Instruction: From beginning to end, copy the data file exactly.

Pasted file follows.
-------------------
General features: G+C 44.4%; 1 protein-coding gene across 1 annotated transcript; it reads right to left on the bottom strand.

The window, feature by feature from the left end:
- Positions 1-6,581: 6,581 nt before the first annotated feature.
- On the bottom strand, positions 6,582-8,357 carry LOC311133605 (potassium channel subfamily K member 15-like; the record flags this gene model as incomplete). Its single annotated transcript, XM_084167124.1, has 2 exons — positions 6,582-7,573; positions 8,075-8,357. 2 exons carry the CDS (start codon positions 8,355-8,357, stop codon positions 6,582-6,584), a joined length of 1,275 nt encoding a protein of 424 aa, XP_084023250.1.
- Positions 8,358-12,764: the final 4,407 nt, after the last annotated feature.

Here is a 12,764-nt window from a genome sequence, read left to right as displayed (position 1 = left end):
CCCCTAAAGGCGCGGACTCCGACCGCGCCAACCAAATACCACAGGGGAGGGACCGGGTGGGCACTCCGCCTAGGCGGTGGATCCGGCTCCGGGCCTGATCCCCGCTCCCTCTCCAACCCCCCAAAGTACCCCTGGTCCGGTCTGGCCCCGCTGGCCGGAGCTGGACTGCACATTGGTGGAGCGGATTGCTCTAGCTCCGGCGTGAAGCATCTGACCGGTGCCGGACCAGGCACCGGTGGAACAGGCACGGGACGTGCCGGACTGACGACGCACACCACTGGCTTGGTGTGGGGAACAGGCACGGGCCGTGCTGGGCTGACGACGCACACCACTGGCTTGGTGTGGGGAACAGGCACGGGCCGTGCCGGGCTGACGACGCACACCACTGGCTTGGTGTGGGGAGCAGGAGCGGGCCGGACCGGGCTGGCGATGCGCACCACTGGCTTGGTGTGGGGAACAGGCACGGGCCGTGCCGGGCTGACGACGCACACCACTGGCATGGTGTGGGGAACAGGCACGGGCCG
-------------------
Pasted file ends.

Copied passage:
General features: G+C 44.4%; 1 protein-coding gene across 1 annotated transcript; it reads right to left on the bottom strand.

The window, feature by feature from the left end:
- Positions 1-6,581: 6,581 nt before the first annotated feature.
- On the bottom strand, positions 6,582-8,357 carry LOC311133605 (potassium channel subfamily K member 15-like; the record flags this gene model as incomplete). Its single annotated transcript, XM_084167124.1, has 2 exons — positions 6,582-7,573; positions 8,075-8,357. 2 exons carry the CDS (start codon positions 8,355-8,357, stop codon positions 6,582-6,584), a joined length of 1,275 nt encoding a protein of 424 aa, XP_084023250.1.
- Positions 8,358-12,764: the final 4,407 nt, after the last annotated feature.

Here is a 12,764-nt window from a genome sequence, read left to right as displayed (position 1 = left end):
CCCCTAAAGGCGCGGACTCCGACCGCGCCAACCAAATACCACAGGGGAGGGACCGGGTGGGCACTCCGCCTAGGCGGTGGATCCGGCTCCGGGCCTGATCCCCGCTCCCTCTCCAACCCCCCAAAGTACCCCTGGTCCGGTCTGGCCCCGCTGGCCGGAGCTGGACTGCACATTGGTGGAGCGGATTGCTCTAGCTCCGGCGTGAAGCATCTGACCGGTGCCGGACCAGGCACCGGTGGAACAGGCACGGGACGTGCCGGACTGACGACGCACACCACTGGCTTGGTGTGGGGAACAGGCACGGGCCGTGCTGGGCTGACGACGCACACCACTGGCTTGGTGTGGGGAACAGGCACGGGCCGTGCCGGGCTGACGACGCACACCACTGGCTTGGTGTGGGGAGCAGGAGCGGGCCGGACCGGGCTGGCGATGCGCACCACTGGCTTGGTGTGGGGAACAGGCACGGGCCGTGCCGGGCTGACGACGCACACCACTGGCATGGTGTGGGGAACAGGCACGGGCCG